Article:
Thibault Camus / Associated Press
                                Activists hold a march through Paris on Saturday to pressure the French government to take bold steps to prevent deadly domestic violence.

Thibault Camus / Associated Press Activists hold a march through Paris on Saturday to pressure the French government to take bold steps to prevent deadly domestic violence.

Mass protest against domestic violence

It was an unprecedented public campaign to decry violence against women.

By Angela Charlon and Thimbault Camus / Associated Press

PARIS — Tens of thousands of protesters marched through Paris on Saturday to demand a national wake-up call and more government investment to prevent deadly domestic violence against women, a problem that President Emmanuel Macron calls “France’s shame.”

A wave of purple flags and signs snaked from the Place de l’Opera through eastern Paris amid an unprecedented public campaign to decry violence against women — and to honor the 130 women that activists say have been killed in France this year by a current or former partner. That’s about one every two or three days.

While France has a progressive reputation and pushes for women’s rights around the world, it has among the highest rates in Europe of domestic violence, in part because of poor police response to reports of abuse. Many of the women killed this year had previously sought help from police.

At Saturday’s march — one of the biggest demonstrations this year in Paris — French film and TV stars joined abuse victims and activists calling for an end to “femicide.” Many held banners reading “Sick of Rape.”

The protest came on the U.N.’s International Day for the Elimination of Violence Against Women and is aimed at pressuring the French government before it unveils new measures Monday to tackle the problem.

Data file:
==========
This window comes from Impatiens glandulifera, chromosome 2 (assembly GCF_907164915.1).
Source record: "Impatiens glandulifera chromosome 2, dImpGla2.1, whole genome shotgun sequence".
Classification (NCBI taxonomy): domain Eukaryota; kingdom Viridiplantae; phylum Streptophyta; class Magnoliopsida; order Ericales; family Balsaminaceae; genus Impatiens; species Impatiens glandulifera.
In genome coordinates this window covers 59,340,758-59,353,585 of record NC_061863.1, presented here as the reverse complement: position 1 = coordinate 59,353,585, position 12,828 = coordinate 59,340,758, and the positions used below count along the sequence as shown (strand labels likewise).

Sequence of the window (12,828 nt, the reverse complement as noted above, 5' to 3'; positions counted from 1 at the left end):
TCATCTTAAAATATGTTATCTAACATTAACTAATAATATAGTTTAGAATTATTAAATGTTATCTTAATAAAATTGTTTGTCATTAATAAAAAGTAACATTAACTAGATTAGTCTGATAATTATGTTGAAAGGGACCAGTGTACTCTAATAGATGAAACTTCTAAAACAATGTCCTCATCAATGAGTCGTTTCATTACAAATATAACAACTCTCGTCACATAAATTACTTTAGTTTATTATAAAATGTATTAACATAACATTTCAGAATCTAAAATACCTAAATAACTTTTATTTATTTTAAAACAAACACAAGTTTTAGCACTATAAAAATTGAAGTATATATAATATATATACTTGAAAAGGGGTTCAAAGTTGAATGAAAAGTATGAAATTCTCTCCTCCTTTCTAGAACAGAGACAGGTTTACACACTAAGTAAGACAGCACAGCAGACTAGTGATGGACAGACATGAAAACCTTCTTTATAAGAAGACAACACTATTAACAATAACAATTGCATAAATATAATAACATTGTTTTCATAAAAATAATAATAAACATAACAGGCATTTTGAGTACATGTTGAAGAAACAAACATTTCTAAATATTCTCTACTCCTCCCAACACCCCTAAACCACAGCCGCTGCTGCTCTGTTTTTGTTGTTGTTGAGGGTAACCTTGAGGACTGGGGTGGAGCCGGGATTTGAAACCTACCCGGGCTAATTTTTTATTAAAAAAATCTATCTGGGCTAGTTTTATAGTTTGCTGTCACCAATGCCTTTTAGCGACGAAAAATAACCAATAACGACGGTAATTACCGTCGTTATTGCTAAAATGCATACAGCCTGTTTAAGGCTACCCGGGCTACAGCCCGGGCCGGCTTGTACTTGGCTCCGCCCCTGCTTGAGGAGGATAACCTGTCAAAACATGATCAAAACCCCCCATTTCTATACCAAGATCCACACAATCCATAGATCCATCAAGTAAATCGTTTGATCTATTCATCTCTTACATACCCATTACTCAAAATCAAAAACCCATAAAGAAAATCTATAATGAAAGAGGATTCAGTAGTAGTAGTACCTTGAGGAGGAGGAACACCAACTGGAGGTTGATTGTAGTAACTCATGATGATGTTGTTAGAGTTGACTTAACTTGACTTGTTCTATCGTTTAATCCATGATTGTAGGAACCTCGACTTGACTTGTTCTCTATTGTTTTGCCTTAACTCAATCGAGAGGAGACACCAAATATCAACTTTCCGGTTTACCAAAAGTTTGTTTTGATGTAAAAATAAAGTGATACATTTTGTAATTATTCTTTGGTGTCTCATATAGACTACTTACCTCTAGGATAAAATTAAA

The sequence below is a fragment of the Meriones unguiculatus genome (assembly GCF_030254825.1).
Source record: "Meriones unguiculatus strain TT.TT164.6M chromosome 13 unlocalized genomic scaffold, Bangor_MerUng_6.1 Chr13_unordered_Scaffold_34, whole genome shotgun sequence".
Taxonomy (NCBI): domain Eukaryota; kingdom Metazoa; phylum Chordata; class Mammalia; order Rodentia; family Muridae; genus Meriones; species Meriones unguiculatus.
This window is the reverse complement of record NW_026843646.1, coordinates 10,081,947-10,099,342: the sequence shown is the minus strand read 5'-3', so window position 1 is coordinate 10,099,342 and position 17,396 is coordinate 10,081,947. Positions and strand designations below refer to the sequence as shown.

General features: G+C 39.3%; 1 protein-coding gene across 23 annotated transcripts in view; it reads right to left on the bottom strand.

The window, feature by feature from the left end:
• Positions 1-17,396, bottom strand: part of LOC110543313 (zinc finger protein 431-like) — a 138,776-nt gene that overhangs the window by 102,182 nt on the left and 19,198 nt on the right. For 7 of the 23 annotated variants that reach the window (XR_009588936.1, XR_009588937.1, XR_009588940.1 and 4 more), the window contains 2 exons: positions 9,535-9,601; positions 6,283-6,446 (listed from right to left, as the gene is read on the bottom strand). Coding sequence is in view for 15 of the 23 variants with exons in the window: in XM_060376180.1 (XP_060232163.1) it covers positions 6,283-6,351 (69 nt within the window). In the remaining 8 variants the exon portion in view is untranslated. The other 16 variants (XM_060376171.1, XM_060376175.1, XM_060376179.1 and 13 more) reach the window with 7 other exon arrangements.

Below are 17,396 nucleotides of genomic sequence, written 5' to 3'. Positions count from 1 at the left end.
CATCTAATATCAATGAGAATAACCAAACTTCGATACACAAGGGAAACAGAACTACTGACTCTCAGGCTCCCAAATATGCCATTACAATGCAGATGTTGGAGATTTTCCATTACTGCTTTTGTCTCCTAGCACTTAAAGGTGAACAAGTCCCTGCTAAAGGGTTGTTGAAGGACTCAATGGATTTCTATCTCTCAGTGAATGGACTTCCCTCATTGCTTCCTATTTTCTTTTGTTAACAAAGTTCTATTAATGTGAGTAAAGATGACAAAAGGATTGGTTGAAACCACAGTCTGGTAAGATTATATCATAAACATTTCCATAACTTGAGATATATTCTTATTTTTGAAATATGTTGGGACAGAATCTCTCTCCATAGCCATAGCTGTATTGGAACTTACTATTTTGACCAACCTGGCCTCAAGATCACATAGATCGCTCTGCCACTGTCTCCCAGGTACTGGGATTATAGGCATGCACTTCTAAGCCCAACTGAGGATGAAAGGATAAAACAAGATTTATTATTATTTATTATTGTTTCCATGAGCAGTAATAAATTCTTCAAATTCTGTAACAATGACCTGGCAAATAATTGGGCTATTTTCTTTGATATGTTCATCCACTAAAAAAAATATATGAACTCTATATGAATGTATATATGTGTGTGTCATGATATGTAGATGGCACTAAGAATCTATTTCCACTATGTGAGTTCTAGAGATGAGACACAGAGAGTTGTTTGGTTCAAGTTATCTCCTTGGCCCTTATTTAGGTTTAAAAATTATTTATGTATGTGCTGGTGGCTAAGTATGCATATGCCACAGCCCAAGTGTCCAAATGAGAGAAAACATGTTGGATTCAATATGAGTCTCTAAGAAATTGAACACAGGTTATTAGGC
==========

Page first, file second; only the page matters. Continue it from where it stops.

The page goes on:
The measures are expected to include seizing firearms from people suspected of domestic violence and prioritizing police training so they won’t brush off women’s complaints as a private affair.

“We live in a culture that finds excuses for assailants,” Alyssa Ahrabare, spokeswoman for activist group Osez le Féminisme (Try feminism), told The Associated Press. She called for better training for people in police stations and hospitals who come in contact with victims of domestic violence, and more shelters for abused women.

Some of Saturday’s marchers want 1 billion euros in government investment, though the funding is expected to fall far short of that.

French activists have stepped up efforts this year to call attention to the problem, with an unusual campaign of gluing posters around Paris and other cities every time another woman is killed. The posters honor the women, and call for action. They also hold protests, lying down on the pavement to represent the slain women.

A 2014 EU survey of 42,000 women across all 28 member states found that 26% of French respondents said they been abused by a partner since age 15, either physically or sexually.

That’s below the global average of 30%, according to UN Women. But it’s above the EU average and the sixth highest among EU countries.

Half that number reported experiencing such abuse in Spain, which implemented a series of legal and educational measures in 2004 that slashed its domestic violence rates.

Conversations about domestic violence have also ratcheted up in neighboring Germany, where activists are demanding that the term “femicide” be used to describe such killings.

In France, lawyers and victims’ advocates say they’re encouraged by the new national conversation, which they say marks a departure from decades of denial. Women aren’t the only victims of domestic violence, but French officials say they make up the vast majority.

Béatrice Donnard, 54, activist with the group NousToutes (All of Us), noted that killings often occur when a couple separates, saying, “It’s an entire system that needs to be taken down.”

“Each woman you talk to — you could ask your mother or your sister — has a story of sexual violence in one way or another. This has to stop. I think men understand that, and there are many of them here with us – welcome!”

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